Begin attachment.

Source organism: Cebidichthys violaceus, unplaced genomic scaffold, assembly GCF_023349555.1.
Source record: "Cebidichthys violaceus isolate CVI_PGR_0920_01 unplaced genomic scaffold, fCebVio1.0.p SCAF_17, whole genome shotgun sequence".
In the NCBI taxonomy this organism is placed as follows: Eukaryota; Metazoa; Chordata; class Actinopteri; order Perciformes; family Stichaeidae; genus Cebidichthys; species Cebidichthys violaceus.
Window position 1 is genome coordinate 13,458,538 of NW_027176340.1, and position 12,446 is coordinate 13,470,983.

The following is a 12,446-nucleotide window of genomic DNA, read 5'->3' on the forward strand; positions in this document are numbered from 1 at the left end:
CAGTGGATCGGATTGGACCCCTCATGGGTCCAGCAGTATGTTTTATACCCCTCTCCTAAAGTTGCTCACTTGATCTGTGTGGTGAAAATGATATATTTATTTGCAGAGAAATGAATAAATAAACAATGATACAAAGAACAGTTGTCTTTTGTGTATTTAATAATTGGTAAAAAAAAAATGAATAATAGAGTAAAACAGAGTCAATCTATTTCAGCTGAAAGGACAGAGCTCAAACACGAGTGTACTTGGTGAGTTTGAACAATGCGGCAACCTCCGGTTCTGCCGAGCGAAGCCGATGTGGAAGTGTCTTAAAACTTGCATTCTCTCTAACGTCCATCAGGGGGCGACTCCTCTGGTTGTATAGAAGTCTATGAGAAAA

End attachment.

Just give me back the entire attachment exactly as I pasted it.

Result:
Source organism: Cebidichthys violaceus, unplaced genomic scaffold, assembly GCF_023349555.1.
Source record: "Cebidichthys violaceus isolate CVI_PGR_0920_01 unplaced genomic scaffold, fCebVio1.0.p SCAF_17, whole genome shotgun sequence".
In the NCBI taxonomy this organism is placed as follows: Eukaryota; Metazoa; Chordata; class Actinopteri; order Perciformes; family Stichaeidae; genus Cebidichthys; species Cebidichthys violaceus.
Window position 1 is genome coordinate 13,458,538 of NW_027176340.1, and position 12,446 is coordinate 13,470,983.

The following is a 12,446-nucleotide window of genomic DNA, read 5'->3' on the forward strand; positions in this document are numbered from 1 at the left end:
CAGTGGATCGGATTGGACCCCTCATGGGTCCAGCAGTATGTTTTATACCCCTCTCCTAAAGTTGCTCACTTGATCTGTGTGGTGAAAATGATATATTTATTTGCAGAGAAATGAATAAATAAACAATGATACAAAGAACAGTTGTCTTTTGTGTATTTAATAATTGGTAAAAAAAAAATGAATAATAGAGTAAAACAGAGTCAATCTATTTCAGCTGAAAGGACAGAGCTCAAACACGAGTGTACTTGGTGAGTTTGAACAATGCGGCAACCTCCGGTTCTGCCGAGCGAAGCCGATGTGGAAGTGTCTTAAAACTTGCATTCTCTCTAACGTCCATCAGGGGGCGACTCCTCTGGTTGTATAGAAGTCTATGAGAAAA